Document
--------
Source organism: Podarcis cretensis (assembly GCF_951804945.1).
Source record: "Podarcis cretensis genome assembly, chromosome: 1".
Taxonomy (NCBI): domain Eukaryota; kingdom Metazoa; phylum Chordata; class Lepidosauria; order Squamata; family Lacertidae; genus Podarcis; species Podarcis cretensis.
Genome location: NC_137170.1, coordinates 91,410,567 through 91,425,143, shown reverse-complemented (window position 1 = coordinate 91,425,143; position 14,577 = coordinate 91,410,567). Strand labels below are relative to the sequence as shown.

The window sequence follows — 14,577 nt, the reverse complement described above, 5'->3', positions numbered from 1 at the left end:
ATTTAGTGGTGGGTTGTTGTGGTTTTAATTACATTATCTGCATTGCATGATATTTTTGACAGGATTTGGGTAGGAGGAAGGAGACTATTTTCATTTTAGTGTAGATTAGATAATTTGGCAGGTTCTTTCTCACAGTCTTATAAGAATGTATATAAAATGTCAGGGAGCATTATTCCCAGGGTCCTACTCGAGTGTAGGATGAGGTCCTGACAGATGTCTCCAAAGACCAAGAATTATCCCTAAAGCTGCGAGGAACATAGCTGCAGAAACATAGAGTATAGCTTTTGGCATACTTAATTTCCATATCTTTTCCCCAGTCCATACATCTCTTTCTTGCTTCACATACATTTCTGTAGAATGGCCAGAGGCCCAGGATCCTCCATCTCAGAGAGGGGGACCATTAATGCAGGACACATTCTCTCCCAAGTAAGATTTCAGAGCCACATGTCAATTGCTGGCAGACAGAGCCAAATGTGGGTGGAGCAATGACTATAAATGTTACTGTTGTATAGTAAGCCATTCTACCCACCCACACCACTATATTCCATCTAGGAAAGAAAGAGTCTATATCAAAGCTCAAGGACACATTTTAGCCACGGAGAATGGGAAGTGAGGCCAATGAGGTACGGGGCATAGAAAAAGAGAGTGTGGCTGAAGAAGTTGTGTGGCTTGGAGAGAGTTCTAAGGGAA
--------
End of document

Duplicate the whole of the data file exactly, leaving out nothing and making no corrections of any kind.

Source organism: Podarcis cretensis (assembly GCF_951804945.1).
Source record: "Podarcis cretensis genome assembly, chromosome: 1".
Taxonomy (NCBI): domain Eukaryota; kingdom Metazoa; phylum Chordata; class Lepidosauria; order Squamata; family Lacertidae; genus Podarcis; species Podarcis cretensis.
Genome location: NC_137170.1, coordinates 91,410,567 through 91,425,143, shown reverse-complemented (window position 1 = coordinate 91,425,143; position 14,577 = coordinate 91,410,567). Strand labels below are relative to the sequence as shown.

The window sequence follows — 14,577 nt, the reverse complement described above, 5'->3', positions numbered from 1 at the left end:
ATTTAGTGGTGGGTTGTTGTGGTTTTAATTACATTATCTGCATTGCATGATATTTTTGACAGGATTTGGGTAGGAGGAAGGAGACTATTTTCATTTTAGTGTAGATTAGATAATTTGGCAGGTTCTTTCTCACAGTCTTATAAGAATGTATATAAAATGTCAGGGAGCATTATTCCCAGGGTCCTACTCGAGTGTAGGATGAGGTCCTGACAGATGTCTCCAAAGACCAAGAATTATCCCTAAAGCTGCGAGGAACATAGCTGCAGAAACATAGAGTATAGCTTTTGGCATACTTAATTTCCATATCTTTTCCCCAGTCCATACATCTCTTTCTTGCTTCACATACATTTCTGTAGAATGGCCAGAGGCCCAGGATCCTCCATCTCAGAGAGGGGGACCATTAATGCAGGACACATTCTCTCCCAAGTAAGATTTCAGAGCCACATGTCAATTGCTGGCAGACAGAGCCAAATGTGGGTGGAGCAATGACTATAAATGTTACTGTTGTATAGTAAGCCATTCTACCCACCCACACCACTATATTCCATCTAGGAAAGAAAGAGTCTATATCAAAGCTCAAGGACACATTTTAGCCACGGAGAATGGGAAGTGAGGCCAATGAGGTACGGGGCATAGAAAAAGAGAGTGTGGCTGAAGAAGTTGTGTGGCTTGGAGAGAGTTCTAAGGGAA